And when the song has been sung to Wall Street’s satisfaction and this regulatory reform bill is finished, community banks will again find themselves on the short end of the stick, laboring under staggering regulatory burdens, scrounging for capital, struggling with narrowing margins and facing more bailouts of Wall Street titans. And all the while, the “shadow” banking industry will skate, and Wall Street will add however many hundreds of staff are needed to comply with new regulatory burdens imposed by the existing agencies. They will continue to pay themselves ever greater bonuses based on their burgeoning profits, while community banks are assessed higher and higher premiums to pay for Wall Street’s sins.
Such is the world as it is and as it will be without financial reform of Wall Street. I hope that those community banks that are singing out of the Wall Street hymnal stop in time to save themselves.
At ICBA, we represent Main Street, not Wall Street and we want a bill to stop the reckless practices of Wall Street that got us into this mess from ever happening again.
The Status Quo—Great for Wall Street, Fatal to Main Street
Today two forces are facing off over financial reform—those who want real reform of Wall Street's greed and damaging practices and those who want to keep the status quo.
Community bankers want real reform because the status quo has allowed only five institutions to control more than half of the nation's deposits.
The status quo brought us skyrocketing and special FDIC assessments, dumped commercial real estate and the GSE preferred stock debacle.
The status quo has meant massive and unprecedented government support for Wall Street mega firms. And on Main Street, where a fraction of that largesse could have saved hundreds of community banks, the status quo has brought us nothing but pain and regulatory enforcement orders—even though the vast majority of community banks are well-managed institutions.
Now Wall Street and their allies in Washington are trying to manipulate community bankers into going against their best self-interests by opposing the only legislation that will put an end to Wall Street’s outrageous advantages.
Community bankers cannot afford to stand by silently. If no financial reform bill passes, community bankers will continue to see their franchise values erode, Wall Street’s profits rise and the mega firms get even bigger and more bulletproof. Upholding the status quo guarantees that Wall Street will only consume what’s left of Main Street when the next financial crisis comes.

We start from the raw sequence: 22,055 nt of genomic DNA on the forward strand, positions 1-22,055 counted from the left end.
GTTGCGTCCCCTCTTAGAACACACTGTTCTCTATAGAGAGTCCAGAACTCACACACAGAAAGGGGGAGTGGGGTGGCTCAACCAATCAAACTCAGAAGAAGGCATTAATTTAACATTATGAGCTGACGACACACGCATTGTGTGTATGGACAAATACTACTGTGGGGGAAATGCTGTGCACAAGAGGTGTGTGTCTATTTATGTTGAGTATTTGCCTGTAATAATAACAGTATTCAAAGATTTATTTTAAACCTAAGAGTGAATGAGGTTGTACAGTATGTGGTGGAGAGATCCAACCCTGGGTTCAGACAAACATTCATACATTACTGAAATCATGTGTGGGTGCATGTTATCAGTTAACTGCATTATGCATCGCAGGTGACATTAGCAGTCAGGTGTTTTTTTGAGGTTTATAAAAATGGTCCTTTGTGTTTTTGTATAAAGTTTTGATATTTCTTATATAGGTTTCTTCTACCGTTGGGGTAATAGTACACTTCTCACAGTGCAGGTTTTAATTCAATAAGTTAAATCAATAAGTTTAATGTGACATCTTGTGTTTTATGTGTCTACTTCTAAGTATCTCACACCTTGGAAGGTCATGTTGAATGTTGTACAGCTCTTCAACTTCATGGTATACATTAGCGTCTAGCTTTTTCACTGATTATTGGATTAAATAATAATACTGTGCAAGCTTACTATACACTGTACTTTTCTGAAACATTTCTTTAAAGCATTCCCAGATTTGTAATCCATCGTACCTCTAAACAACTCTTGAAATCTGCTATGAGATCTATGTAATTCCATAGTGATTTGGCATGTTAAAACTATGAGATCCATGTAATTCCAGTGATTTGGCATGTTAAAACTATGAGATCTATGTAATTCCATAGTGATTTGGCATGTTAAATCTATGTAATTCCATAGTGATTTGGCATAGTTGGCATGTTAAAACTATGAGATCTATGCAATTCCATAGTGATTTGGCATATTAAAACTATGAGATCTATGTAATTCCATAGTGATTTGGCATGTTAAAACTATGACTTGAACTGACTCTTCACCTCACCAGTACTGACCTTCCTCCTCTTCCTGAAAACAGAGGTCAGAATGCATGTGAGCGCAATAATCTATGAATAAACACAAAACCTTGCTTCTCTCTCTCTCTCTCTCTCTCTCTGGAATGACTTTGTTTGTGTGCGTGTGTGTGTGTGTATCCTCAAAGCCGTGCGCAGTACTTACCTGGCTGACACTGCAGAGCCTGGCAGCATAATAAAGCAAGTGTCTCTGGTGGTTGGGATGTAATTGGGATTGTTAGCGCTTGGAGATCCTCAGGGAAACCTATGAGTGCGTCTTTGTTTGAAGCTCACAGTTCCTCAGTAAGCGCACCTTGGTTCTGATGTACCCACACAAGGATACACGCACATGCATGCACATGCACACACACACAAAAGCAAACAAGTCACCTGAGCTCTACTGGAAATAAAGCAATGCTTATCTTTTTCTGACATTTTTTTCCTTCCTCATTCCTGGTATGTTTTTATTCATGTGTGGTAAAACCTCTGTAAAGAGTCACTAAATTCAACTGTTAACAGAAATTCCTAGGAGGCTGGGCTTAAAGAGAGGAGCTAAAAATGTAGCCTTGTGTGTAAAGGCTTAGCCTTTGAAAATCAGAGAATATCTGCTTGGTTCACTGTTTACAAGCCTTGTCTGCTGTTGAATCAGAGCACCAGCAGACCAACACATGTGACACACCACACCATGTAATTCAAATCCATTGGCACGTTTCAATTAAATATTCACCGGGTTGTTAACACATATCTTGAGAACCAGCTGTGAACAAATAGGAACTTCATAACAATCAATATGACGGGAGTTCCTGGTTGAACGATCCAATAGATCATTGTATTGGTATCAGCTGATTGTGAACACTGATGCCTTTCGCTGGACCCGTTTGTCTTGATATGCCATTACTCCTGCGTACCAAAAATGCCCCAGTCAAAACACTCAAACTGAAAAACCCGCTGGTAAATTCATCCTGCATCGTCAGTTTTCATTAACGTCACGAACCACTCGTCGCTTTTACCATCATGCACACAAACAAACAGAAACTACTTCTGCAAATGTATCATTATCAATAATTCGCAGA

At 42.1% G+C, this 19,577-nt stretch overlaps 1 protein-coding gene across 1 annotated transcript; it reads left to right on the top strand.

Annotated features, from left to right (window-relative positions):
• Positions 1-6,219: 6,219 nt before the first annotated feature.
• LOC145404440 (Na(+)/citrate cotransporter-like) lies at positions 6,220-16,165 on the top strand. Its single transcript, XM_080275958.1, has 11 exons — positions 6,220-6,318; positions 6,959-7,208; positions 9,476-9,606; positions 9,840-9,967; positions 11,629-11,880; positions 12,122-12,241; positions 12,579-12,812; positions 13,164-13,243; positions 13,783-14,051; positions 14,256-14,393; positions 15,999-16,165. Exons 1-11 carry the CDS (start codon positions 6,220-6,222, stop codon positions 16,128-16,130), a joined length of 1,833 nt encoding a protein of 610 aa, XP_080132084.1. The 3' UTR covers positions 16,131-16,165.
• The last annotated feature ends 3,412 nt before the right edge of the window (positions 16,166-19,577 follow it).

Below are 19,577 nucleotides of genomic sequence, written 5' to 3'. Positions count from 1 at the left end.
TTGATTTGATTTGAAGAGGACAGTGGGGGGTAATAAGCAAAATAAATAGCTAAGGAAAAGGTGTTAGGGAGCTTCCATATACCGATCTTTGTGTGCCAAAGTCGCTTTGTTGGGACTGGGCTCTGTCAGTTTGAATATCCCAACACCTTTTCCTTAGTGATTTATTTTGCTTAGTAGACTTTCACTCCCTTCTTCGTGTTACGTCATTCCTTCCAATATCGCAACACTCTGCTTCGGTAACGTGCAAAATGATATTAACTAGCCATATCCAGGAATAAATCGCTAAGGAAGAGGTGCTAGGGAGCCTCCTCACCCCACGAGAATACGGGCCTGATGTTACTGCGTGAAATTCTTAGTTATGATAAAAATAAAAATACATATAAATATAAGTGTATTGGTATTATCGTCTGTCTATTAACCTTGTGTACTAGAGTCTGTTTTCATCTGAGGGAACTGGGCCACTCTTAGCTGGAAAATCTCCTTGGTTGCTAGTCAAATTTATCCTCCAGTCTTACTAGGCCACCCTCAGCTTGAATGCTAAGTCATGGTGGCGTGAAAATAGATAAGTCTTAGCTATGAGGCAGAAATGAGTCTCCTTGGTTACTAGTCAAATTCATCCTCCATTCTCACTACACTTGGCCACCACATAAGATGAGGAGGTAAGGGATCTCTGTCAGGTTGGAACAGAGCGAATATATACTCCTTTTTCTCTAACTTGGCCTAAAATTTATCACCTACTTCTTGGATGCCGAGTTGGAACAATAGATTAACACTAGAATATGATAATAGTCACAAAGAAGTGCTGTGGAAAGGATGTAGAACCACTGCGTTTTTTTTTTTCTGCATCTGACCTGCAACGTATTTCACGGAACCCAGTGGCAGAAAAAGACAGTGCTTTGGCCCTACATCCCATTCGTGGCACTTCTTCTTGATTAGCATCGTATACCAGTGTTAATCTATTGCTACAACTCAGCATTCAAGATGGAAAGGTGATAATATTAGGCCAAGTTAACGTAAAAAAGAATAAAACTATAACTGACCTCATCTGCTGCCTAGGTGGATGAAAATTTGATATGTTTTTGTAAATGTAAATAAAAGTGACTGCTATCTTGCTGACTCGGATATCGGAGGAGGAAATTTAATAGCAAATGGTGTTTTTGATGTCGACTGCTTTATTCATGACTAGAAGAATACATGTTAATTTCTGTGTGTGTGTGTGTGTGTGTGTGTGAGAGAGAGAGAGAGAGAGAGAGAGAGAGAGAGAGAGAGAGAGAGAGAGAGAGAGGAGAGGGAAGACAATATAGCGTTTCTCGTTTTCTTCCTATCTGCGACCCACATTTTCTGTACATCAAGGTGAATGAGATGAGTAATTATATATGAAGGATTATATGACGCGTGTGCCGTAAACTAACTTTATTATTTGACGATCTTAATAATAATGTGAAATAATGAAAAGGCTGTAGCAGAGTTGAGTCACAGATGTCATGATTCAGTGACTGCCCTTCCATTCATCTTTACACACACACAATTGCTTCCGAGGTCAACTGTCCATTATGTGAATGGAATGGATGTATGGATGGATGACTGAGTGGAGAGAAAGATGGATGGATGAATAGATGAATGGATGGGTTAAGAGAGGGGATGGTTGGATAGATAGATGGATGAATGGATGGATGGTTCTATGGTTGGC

Don't let that happen. Fight for equal treatment. Fight to end the too-big-to-fail policies that created the crisis.
We must have financial reform, and we must have it now. Tell your member of Congress.
The Voices of Main Street
“Only connect,” the novelist E.M. Forster urged people, almost a century ago. And nowhere are connections more important than here in Washington. Thanks to social media sites like Facebook and Twitter, thousands of people can gather online in a matter of minutes to voice their opinions. It’s democracy 24/7 and Congress and the administration are listening.
For the past two years, ICBA and our member community banks have been a powerful force in the discussions about regulatory reform, but we now can become even stronger if we can engage our customers as advocates on those issues that affect the well-being of all of us on Main Street.
Earlier this week we launched the “My Community, My Bank” Facebook fan page. It’s the next phase of our campaign to educate policymakers and the public about the negative consequences associated with too-big-to-fail and the need to rein in the Wall Street mega firms that wreaked financial havoc.
The whole ripple effect is remarkable. In just a few days, we’ve gained nearly 600 fans.
If you haven't already, I’m hoping you will spread the word to your customers, neighbors and friends. The voices of Main Street, theirs and ours, are too strong to silence and too important to ignore.
To view our Facebook fan page, visit
The Elephant in the Room
“When elephants stampede; it is the grass that gets trampled.”
Think of the elephants as the mega Wall Street financial firms. Think of the grass as the nation’s Main Street community banks.